Now let's go back to Alaska.   The establishment forces were not playing nice.  They were trying to overturn the election and block Russ Millette from assuming the chair.    Priebus had asked Nevada grassroots to nominate him in a show of "unity".    He could have flown to Alaska and asked the outgoing group to drop their ridiculous "charges" and let the election stand as a show of unity.  He didn't.

Friday, the day before Russ Millette was to assume the Chairmanship, they brazenly voted Millette "guilty" of failure to raise funds as "Finance Chairman" and blocked him from the Chair.  Remember, these were the same people whose actions made it impossible for him to effectively perform these duties.  Even his allies were afraid to donate money to the party before he assumed the Chair because they thought the insiders would just steal it.   In fact, just in case their kangeroo court did not stand, they transferred another $34,000 out of the party treasury and into a "sister" organization the day beforehand.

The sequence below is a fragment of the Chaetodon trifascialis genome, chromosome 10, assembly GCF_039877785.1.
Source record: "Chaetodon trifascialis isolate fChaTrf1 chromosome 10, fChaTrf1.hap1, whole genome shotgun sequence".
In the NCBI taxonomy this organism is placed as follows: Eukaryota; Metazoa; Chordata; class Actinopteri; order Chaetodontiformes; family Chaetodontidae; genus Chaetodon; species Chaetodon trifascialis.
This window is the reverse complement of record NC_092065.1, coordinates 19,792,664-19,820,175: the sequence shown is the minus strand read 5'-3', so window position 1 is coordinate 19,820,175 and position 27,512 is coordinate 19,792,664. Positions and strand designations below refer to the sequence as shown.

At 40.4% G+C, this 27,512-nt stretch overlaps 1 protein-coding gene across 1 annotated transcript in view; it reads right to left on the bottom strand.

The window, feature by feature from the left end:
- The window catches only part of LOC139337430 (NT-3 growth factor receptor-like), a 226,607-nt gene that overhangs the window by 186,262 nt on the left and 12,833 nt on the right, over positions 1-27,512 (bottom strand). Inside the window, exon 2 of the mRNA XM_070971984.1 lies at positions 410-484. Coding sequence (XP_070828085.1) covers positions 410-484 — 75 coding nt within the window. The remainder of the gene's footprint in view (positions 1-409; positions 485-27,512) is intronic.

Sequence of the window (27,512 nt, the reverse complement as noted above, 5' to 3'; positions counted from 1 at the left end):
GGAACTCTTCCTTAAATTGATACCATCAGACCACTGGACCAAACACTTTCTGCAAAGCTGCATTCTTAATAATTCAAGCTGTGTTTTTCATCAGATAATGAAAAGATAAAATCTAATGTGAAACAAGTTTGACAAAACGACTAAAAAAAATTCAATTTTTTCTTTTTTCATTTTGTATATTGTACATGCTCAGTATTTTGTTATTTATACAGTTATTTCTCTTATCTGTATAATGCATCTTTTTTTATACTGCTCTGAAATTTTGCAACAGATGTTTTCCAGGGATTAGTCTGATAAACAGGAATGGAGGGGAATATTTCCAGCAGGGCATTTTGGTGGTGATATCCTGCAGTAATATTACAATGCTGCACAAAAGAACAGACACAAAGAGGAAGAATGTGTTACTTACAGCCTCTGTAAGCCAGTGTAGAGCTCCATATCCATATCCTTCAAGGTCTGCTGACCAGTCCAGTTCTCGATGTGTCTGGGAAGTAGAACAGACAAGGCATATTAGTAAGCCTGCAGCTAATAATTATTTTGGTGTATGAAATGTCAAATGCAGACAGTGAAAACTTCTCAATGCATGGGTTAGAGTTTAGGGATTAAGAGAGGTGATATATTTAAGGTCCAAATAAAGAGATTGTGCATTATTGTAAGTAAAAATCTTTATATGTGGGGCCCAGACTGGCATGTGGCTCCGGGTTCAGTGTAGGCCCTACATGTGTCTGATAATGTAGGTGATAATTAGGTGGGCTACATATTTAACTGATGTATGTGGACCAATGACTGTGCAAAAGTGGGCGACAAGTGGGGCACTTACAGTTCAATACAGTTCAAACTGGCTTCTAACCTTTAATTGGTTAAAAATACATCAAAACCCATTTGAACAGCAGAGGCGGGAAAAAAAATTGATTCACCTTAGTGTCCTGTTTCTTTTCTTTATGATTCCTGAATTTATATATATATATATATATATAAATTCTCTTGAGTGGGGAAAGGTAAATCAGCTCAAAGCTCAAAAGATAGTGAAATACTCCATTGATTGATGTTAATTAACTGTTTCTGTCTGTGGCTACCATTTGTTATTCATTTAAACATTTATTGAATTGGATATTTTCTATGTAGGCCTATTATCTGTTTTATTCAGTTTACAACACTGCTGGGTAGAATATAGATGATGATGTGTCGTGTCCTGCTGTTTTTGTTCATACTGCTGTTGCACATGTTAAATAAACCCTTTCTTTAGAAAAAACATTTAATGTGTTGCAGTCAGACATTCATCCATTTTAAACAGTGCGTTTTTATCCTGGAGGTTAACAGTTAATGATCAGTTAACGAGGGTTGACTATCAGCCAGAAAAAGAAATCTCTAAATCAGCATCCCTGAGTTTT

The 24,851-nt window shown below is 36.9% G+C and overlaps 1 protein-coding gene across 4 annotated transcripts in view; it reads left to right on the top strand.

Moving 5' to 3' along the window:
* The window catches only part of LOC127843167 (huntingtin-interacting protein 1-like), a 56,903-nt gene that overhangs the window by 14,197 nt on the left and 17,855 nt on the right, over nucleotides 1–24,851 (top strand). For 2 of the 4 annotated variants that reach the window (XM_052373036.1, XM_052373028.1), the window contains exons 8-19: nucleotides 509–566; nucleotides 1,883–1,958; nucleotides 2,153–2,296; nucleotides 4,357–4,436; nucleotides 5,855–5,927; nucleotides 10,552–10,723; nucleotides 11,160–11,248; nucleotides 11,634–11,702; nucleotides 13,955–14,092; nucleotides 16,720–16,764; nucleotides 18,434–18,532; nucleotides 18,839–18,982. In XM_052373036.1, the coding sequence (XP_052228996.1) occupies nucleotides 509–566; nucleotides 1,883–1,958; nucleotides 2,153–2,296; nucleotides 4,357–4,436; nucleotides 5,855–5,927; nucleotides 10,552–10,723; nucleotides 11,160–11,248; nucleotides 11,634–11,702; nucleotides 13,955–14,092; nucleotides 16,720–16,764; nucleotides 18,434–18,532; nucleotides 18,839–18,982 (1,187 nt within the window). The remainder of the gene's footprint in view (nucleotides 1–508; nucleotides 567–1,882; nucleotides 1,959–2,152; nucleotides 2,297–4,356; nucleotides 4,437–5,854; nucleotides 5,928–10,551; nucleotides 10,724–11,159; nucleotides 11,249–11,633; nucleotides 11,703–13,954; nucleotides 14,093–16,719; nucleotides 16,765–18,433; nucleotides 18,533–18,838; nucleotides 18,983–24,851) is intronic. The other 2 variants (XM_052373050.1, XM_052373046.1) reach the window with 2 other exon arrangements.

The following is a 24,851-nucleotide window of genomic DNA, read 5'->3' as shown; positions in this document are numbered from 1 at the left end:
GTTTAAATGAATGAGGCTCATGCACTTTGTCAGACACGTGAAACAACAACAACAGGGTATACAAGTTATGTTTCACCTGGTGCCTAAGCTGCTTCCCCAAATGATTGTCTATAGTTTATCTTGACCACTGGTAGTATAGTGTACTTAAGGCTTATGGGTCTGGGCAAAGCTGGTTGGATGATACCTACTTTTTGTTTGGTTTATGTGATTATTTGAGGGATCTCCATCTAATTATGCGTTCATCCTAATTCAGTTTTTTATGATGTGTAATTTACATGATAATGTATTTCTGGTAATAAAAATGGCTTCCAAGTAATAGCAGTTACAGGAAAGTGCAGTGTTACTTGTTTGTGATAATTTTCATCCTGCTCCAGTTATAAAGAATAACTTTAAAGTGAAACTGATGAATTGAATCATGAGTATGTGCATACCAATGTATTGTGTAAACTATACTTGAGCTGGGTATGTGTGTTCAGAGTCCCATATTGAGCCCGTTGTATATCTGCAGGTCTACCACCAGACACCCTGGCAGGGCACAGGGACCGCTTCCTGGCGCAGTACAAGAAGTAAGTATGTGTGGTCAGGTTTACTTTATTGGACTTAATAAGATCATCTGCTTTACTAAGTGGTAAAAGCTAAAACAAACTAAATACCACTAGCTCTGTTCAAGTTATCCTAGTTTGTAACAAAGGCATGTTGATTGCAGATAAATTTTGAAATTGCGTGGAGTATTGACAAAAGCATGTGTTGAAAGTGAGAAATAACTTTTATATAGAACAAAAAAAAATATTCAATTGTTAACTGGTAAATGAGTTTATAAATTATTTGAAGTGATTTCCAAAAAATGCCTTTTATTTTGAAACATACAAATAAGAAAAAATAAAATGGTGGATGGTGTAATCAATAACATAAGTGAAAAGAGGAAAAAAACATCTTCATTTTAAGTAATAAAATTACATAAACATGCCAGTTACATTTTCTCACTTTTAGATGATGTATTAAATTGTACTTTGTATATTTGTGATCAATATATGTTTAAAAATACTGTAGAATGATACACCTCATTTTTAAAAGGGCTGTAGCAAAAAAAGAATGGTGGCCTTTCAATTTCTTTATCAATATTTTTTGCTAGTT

They also accused Millette of misrepresenting himself as not being a "true lifelong Republican".   Of course, there is no written requirement that one has to be a lifelong Republican to assume the chair.   They found him guilty of a phantom rule that they made up on the spot!

You cannot win in a contest where the other side makes the rules, changes the rules in the middle of the game, and if they lose according to those rules they simply ignore them and bull doze over you anyway. The moral decision is to quit the game and denounce it for the obvious fraud it is, not compromise yourself to a system you know is corrupt in hopes of somehow gaining "influence". You have as much chance joining the Gambinos in the hope of "reforming" and "taking them back" for any moral purpose.